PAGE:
I spend a lot of time with small business owners, either Business Matters readers, Trends Research panelists, or through the mentoring I do directly or through my involvement with The Prince’s Trust or Startup Britain and I am amazed that many of them don’t, or won’t, allow employees to remote-work.
I have been doing this myself and allowing my employees to do the same for a few years now and I believe business owners’ objections are out of date and misguided. You don’t need to see all of your staff everyday, you just need to know that they are working everyday!
The Capital Business Media office is in London’s Canary Wharf and prior to last years Olympic and Paralympic Games I received numerous warning from about 18months out about how bad the traffic flow through the area was going to be and how staff should avoid the peak hours. A problem when you have a staff of twenty five in a deadline based business!
We all know that todays technology allows employees to be productive from almost anywhere. One member of the editorial team says that some of his best writing is done at the local Starbucks or while sitting at home of an evening un-pestered by the phone, colleagues, or the ping of incoming emails. I myself far prefer to look at detailed spreadsheets of an evening for similar reasons.
We are not alone. Companies large and small have implemented flexible work schedules, including full home-working and offering this option can definitely lead to a happier and more productive workforce.
The direct costs to an employer in offering this facility is also far less than you would expect, and when factoring in physical office costs + a possible boost in productivity it will probably add and not detract from your bottom line.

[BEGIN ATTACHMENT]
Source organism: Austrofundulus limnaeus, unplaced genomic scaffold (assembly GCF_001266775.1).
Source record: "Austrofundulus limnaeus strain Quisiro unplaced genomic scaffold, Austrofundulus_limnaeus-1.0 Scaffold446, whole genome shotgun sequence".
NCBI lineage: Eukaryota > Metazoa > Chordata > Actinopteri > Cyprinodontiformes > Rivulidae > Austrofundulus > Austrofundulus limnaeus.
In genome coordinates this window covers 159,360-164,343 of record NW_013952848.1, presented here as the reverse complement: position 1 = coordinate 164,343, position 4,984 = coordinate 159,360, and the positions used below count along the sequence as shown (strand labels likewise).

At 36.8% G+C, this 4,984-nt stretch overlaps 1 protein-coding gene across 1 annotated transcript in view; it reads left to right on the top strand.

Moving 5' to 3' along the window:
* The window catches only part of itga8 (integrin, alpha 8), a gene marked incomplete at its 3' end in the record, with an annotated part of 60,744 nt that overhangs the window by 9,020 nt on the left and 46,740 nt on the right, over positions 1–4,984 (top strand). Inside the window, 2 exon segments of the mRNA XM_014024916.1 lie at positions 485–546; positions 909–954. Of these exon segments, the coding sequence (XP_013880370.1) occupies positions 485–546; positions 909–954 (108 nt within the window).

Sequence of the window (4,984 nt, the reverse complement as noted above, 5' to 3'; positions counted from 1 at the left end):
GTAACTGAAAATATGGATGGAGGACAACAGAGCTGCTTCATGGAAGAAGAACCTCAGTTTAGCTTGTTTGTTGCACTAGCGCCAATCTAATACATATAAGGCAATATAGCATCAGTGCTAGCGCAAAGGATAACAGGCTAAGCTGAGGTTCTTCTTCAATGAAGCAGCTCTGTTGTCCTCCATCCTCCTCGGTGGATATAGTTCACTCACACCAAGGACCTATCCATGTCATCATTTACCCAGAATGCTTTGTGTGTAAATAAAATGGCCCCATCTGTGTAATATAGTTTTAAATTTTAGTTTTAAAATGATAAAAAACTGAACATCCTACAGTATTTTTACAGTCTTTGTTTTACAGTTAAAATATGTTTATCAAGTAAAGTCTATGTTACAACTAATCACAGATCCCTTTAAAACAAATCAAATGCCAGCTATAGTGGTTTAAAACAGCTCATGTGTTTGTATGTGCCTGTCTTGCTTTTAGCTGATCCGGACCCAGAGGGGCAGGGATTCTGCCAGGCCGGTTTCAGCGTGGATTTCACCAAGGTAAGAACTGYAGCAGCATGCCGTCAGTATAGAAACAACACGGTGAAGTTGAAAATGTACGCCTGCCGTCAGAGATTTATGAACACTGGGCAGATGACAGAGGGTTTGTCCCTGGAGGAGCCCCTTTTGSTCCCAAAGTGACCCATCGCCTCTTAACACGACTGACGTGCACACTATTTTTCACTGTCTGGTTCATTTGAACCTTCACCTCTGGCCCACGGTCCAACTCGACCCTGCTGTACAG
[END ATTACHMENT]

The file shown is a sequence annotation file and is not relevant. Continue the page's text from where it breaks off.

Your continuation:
But that’s not to say a work-from-home policy is something to enter into lightly. It must be implemented correctly to get the greatest benefit.
It is also not just established companies who should be re-thinking their processes as why if you are just starting out do you need to have an office cost on your overhead?
Entrepreneurs and small business owners are a bunch of rule breakers, part of the whole benefit to being a small company is that you can react to things at a James Bond Sunseeker’esq pace compared to the Oil Tanker manoeuvre pace of larger rivals. Most SME owners are therefore opposed to having too many rules and policies, preferring to keep the company structure loose and flexible, I know I am.
But for issues like home-working, I have learned it’s important to set the ground rules for your employees. Many workers actually perform better with a clear structure.
The guidelines need to include direction on when and how you will allow home/flexible working. A prime example is the recent disruption following the snow fall. If a staff member is going to battle their way in arriving at 10.15 and wanting to leave at 4.15, why make them do that?
Also is this something that employees have to earn? Do they need to reach a certain job title or have been with the company a specific length of time?
Is there a limit or a framework–a certain number of days per month or per week? How do work from home days link to school holiday periods or holidays? Employees always want to “work from home” the days before or after a holiday: Are you ok with that?
Can a home working policy be universal or are there specific roles in your organisation which are not possible or suitable?
Use home working to your advantage.
Provide a clear distinction between what is a work from home day and what is a ‘holiday/annual leave’ day. For example, I encourage employees to work from home if they have a doctor’s or dentist appointment. In my experience, coming in and out of the office around the appointment is disruptive and unproductive. Keeping the day flexible allows the employee to get their tasks accomplished on their own schedule.